Functional Reactive Programming
Stephen Blackheath and Anthony Jones
Foreword by Heinrich Apfelmus
  • July 2016
  • ISBN 9781633430105
  • 360 pages
  • printed in black & white

A gentle introduction to the necessary concepts of FRP.

From the Foreword by Heinrich Apfelmus, author of the Reactive-banana FRP library

Functional Reactive Programming teaches the concepts and applications of FRP. It offers a careful walk-through of core FRP operations and introduces the concepts and techniques you'll need to use FRP in any language.

Table of Contents detailed table of contents

1. Stop listening!

1.1. Project, meet complexity wall

1.2. What is functional reactive programming?

1.2.1. Formal definition

1.2.2. Introducing Sodium

1.3. Where does FRP fit in? The lay of the land

1.4. Interactive applications: What are events?

1.5. State machines are hard to reason about

1.6. Interactive applications without the bugs

1.7. Listeners are a mainstay of event handling, but…​

1.8. Banishing the six plagues of listeners

1.9. Why not just fix listeners?

1.10. "Have you tried restarting it?" or why state is problematic

1.11. The benefit of FRP? Dealing with complexity

1.12. How does FRP work?

1.13. Paradigm shift

1.13.1. Paradigm

1.13.2. Paradigm shift

1.14. Think in terms of dependency

1.15. Thinking declaratively: What the program is, not what it does

1.16. A "hello world" GUI example

1.16.1. A button that clears a text field

1.17. A peek behind the scenes

1.18. Summary

2. Core FRP

2.1. The Stream type: a stream of events

2.1.1. A stream of events

2.2. The map primitive: transforming a value

2.2.1. Transforming a Stream

2.3. A quick recap: Stream and map

2.4. The components of an FRP system

2.4.1. Combining primitives

2.4.2. Separating I/O from logic

2.5. Referential transparency required

2.5.1. An exception: debugging

2.6. The Cell type: a value that changes over time

2.6.1. A trivial cell example

2.7. And you can map cells

2.8. The merge primitive: merging streams

2.8.1. Simultaneous events

2.8.2. How does merge do its job?

2.9. The coalesce primitive: coalescing simultaneous events

2.9.1. The function must be referentially transparent

2.10. The hold primitive: keeping state in a cell

2.10.1. Hold and simultaneous events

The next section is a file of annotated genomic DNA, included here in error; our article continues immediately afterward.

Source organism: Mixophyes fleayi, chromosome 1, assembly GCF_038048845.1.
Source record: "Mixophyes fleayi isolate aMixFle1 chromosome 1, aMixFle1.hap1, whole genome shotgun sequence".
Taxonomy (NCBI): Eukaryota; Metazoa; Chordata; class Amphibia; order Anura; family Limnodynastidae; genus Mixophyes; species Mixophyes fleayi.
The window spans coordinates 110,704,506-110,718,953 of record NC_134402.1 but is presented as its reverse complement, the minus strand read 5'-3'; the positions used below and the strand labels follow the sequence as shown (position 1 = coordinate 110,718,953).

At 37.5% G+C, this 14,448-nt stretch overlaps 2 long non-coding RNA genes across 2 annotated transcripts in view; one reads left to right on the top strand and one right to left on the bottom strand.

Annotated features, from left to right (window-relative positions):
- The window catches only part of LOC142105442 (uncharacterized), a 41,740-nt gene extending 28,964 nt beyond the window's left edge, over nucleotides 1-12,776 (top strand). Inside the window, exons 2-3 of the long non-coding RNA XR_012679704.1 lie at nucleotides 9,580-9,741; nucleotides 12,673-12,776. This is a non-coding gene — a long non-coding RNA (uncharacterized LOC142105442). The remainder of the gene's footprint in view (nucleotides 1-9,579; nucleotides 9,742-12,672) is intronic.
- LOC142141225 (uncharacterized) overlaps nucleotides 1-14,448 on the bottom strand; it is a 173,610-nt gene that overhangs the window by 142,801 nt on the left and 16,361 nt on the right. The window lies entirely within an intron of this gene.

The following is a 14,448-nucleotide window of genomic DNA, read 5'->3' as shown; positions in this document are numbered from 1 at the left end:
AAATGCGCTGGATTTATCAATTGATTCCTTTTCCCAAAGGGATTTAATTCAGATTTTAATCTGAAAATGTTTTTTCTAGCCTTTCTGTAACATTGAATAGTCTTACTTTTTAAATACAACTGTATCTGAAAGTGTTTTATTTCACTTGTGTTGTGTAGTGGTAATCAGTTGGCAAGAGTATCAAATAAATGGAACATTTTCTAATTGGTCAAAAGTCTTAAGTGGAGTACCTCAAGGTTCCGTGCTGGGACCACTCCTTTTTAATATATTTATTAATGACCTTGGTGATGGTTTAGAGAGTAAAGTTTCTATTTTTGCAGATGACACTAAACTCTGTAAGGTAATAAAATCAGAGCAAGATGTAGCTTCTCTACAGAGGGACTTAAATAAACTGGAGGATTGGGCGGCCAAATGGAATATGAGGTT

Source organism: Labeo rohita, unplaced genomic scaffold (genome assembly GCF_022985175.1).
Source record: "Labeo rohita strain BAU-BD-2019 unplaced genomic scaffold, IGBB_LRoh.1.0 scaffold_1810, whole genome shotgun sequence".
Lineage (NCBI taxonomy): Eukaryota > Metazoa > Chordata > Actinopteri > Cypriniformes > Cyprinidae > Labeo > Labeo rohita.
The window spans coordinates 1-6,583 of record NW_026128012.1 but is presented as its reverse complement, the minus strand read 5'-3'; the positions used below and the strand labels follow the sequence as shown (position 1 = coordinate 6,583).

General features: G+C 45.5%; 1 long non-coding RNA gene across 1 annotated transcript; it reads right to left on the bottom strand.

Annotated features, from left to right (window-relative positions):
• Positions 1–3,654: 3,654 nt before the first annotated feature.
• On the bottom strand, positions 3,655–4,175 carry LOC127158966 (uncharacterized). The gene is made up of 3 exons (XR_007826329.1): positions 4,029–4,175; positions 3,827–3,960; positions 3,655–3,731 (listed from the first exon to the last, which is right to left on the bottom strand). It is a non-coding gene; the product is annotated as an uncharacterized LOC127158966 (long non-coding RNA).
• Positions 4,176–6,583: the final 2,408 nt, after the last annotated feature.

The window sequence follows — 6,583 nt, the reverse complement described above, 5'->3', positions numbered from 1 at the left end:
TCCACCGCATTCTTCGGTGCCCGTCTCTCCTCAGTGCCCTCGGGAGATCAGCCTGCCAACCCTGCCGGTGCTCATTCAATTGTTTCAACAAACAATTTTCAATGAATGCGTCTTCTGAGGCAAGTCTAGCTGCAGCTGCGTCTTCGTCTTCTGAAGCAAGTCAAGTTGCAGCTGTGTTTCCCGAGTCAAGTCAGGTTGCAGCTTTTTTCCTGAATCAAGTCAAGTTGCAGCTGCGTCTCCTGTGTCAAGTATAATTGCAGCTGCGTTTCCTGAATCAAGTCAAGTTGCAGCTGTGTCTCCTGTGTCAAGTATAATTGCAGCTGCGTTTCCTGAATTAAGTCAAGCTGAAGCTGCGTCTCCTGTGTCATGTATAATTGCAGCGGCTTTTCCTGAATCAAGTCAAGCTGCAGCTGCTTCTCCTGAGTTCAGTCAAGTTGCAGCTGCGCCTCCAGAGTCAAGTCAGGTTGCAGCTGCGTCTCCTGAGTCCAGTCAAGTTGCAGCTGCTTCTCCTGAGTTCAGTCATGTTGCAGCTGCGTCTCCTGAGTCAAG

2.10.2. A quick recap: Cell and hold

2.11. The snapshot primitive: capturing the value of a cell

2.11.1. Variant that ignores the stream value

2.12. Looping hold and snapshot gives us an accumulator

2.12.1. Forward references

2.12.2. Construct your FRP inside an explicit transaction

2.12.3. Does snapshot see the new value or the old value?

2.13. The filter primitive: propagating an event only sometimes

2.13.1. Lecture time: referential transparency

2.14. The lift primitive: combining cells

2.14.1. lift is like a map for two or more cells

2.15. The never primitive: a stream that never fires

2.16. The constant primitive: A cell with a constant value

2.17. Referential transparency dos and don’ts

2.18. FRP cheat sheet

2.19. Summary

3. Some everyday widget stuff

3.1. Spinner as a standalone SWidget

3.2. Form validation

3.3. Summary

4. Writing a real application

4.1. The petrol pump example

4.2. Running the petrol pump example

4.3. Code, meet outside world

4.4. The life cycle of a petrol pump fill

4.4.1. Streams representing the start and end of the fill

4.4.2. The state of the fill

4.5. Is this really better?

4.6. Counting liters delivered

4.7. Showing dollars delivered

4.8. Communicating with the point-of-sale system

4.9. Modularity illustrated: A keypad module

4.10. Notes about modularity

4.10.1. The form of a module

4.10.2. Tuples vs. classes

4.10.3. Explicit wiring

4.10.4. When inputs and outputs proliferate

4.10.5. Some bugs solved, some not

4.10.6. When inputs and outputs proliferate

4.10.7. Some bugs solved, some not

4.10.8. Testability

4.11. Adding a preset dollar amount

4.12. What have we achieved?

4.13. Summary

5. New concepts

5.1. In search of the mythical von Neumann machine

5.1.1. Why so slow? The cache

5.1.2. The madness of bus optimization

5.2. Compositionality

5.2.1. Reductionism and engineering

5.3. Lack of compositionality illustrated

5.3.1. Lack of compositionality

5.4. Compositionality: Eliminating whole classes of bugs

5.5. Don’t pull out the rug: use immutable values

5.5.1. Immutable data structures

5.6. Clarity of intent

5.7. The consequences of cheap abstraction

5.8. Summary

6. FRP on the web

6.1. Rx.JS

6.2. Observable

6.3. How to maintain state

6.3.1. A stateful accumulator with scan()

6.4. The most recent value of an observable with withLatestFrom()

6.5. Keeping state - in Rx.JS, Kefir.JS and Flapjax

6.5.1. startWith() as shorthand for BehaviorSubject

6.5.2. The same again with Kefir.JS

6.5.3. And now…​ Flapjax

6.6. The latest of two observables with combineLatest()

6.6.1. Glitches in combineLatest

6.6.2. merge() is not compositional

6.7. Create your own hot observable

6.8. Example: Autocomplete the FRP way

6.9. Rx.JS/Sodium cheat sheet

6.10. Static typing preferred

6.11. Summary

7. Switch

7.1. The sample primitive: Getting a cell’s value

7.2. Switch

7.2.1. The concept of switch: a TV remote control

7.3. Switch use case #1: Zombies

7.3.1. The end of the world

7.3.2. A simple human

7.3.3. You can use sample inside map or snapshot

7.3.4. A game loop

7.3.5. An enhanced obstacle-avoiding human

7.3.6. A flesh-eating zombie

7.3.7. Putting the two characters together

7.4. Transforming the game character with switch

7.4.1. Switch and memory management

7.5. Switch use case #2: Creation and destruction of game characters

7.5.1. Not quite referentially transparent

7.5.2. Another "what are we doing this for" moment

7.5.3. An exercise for the reader